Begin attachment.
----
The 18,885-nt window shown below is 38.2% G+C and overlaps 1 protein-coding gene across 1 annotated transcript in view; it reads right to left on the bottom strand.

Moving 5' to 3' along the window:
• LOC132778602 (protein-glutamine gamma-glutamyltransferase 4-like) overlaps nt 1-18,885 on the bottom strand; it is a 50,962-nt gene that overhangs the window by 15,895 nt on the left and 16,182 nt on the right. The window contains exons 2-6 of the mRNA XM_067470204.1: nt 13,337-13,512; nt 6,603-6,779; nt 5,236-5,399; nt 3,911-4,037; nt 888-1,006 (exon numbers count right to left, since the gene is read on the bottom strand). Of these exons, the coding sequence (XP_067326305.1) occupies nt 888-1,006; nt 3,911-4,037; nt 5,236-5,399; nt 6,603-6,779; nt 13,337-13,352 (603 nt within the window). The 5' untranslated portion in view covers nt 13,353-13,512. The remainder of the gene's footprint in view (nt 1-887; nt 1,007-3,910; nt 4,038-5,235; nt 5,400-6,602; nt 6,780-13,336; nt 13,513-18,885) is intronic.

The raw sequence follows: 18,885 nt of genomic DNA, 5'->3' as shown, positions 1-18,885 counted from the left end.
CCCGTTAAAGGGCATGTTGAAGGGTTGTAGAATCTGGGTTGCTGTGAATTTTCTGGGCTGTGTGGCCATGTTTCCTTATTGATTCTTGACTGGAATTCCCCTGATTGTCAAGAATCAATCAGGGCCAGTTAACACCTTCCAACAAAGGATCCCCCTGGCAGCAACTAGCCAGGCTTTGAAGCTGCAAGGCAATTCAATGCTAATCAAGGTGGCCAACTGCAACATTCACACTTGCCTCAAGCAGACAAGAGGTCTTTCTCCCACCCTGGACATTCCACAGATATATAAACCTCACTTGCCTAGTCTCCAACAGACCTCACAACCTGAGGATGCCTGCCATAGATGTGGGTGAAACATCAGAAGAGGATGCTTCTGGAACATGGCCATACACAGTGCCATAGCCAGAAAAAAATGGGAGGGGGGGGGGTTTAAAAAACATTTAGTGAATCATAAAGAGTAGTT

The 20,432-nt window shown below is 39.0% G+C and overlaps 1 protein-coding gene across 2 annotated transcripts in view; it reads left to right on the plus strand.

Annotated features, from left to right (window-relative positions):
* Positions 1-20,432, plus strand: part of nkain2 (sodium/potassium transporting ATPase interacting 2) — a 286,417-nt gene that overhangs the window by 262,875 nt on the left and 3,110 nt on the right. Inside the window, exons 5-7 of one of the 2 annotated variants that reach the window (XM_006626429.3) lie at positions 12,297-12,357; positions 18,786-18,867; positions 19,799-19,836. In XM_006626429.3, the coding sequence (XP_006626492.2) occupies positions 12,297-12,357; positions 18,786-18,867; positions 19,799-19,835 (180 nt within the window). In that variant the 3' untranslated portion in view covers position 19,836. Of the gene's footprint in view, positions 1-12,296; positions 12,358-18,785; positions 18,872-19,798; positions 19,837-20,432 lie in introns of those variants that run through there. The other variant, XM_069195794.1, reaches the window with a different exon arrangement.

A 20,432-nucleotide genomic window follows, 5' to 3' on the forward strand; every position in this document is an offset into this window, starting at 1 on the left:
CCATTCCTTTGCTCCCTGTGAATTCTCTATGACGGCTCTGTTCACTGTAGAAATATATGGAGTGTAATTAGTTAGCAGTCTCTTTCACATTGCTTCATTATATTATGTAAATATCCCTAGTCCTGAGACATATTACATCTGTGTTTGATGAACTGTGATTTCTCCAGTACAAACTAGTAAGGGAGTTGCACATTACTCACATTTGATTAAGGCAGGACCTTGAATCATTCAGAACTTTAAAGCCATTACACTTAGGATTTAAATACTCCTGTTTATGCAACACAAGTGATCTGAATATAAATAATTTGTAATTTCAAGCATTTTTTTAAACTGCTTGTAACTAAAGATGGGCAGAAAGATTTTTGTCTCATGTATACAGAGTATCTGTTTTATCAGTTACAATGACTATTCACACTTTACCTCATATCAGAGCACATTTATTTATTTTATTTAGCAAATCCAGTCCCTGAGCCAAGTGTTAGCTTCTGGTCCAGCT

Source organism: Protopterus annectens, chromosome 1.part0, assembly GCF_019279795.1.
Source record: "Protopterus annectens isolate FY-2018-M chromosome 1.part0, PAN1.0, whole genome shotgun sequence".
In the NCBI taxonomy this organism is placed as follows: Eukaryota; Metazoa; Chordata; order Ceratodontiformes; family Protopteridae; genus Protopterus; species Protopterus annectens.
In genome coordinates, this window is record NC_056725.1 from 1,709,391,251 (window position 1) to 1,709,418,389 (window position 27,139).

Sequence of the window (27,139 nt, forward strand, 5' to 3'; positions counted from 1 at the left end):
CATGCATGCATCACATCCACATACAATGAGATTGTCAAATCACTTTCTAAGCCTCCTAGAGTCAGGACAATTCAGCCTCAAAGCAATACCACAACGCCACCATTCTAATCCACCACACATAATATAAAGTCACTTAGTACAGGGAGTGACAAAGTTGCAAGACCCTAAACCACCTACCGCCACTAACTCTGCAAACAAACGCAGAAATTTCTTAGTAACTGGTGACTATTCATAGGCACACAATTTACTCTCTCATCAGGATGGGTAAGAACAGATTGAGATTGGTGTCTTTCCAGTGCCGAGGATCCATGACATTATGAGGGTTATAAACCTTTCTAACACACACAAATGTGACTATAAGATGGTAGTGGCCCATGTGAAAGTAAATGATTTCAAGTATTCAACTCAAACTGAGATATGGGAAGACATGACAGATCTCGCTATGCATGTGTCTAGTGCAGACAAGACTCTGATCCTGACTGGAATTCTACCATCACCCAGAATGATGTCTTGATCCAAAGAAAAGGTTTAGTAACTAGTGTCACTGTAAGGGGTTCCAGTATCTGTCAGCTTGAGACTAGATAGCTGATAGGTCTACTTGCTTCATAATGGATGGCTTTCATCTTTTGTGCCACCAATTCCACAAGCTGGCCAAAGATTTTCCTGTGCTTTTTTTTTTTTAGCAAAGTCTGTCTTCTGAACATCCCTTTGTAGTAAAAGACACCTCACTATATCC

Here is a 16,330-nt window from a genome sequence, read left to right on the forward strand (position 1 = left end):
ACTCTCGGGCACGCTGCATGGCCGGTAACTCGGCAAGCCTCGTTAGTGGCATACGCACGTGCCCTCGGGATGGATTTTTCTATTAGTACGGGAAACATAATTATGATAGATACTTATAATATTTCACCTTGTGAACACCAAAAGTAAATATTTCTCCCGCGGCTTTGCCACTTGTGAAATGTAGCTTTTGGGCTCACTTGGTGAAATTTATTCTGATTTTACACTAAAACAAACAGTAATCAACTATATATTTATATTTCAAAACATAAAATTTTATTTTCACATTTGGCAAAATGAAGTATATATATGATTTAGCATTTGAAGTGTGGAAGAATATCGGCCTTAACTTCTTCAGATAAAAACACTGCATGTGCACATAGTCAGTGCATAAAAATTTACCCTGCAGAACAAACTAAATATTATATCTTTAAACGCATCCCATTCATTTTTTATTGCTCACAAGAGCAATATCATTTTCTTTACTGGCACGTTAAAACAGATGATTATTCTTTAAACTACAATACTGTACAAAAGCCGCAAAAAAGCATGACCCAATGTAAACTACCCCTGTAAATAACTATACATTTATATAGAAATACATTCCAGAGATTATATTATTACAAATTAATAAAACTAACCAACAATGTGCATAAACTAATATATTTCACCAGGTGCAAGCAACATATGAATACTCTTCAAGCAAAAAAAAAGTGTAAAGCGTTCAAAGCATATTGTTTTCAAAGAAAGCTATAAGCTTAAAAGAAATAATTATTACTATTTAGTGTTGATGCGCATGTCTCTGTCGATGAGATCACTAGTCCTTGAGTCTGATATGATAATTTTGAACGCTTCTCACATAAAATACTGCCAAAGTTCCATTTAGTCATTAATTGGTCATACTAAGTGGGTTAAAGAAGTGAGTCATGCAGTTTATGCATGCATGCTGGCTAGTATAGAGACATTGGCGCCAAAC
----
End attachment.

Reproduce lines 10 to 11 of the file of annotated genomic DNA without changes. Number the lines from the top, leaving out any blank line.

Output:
CCATTCCTTTGCTCCCTGTGAATTCTCTATGACGGCTCTGTTCACTGTAGAAATATATGGAGTGTAATTAGTTAGCAGTCTCTTTCACATTGCTTCATTATATTATGTAAATATCCCTAGTCCTGAGACATATTACATCTGTGTTTGATGAACTGTGATTTCTCCAGTACAAACTAGTAAGGGAGTTGCACATTACTCACATTTGATTAAGGCAGGACCTTGAATCATTCAGAACTTTAAAGCCATTACACTTAGGATTTAAATACTCCTGTTTATGCAACACAAGTGATCTGAATATAAATAATTTGTAATTTCAAGCATTTTTTTAAACTGCTTGTAACTAAAGATGGGCAGAAAGATTTTTGTCTCATGTATACAGAGTATCTGTTTTATCAGTTACAATGACTATTCACACTTTACCTCATATCAGAGCACATTTATTTATTTTATTTAGCAAATCCAGTCCCTGAGCCAAGTGTTAGCTTCTGGTCCAGCT

Source organism: Protopterus annectens, chromosome 1.part0, assembly GCF_019279795.1.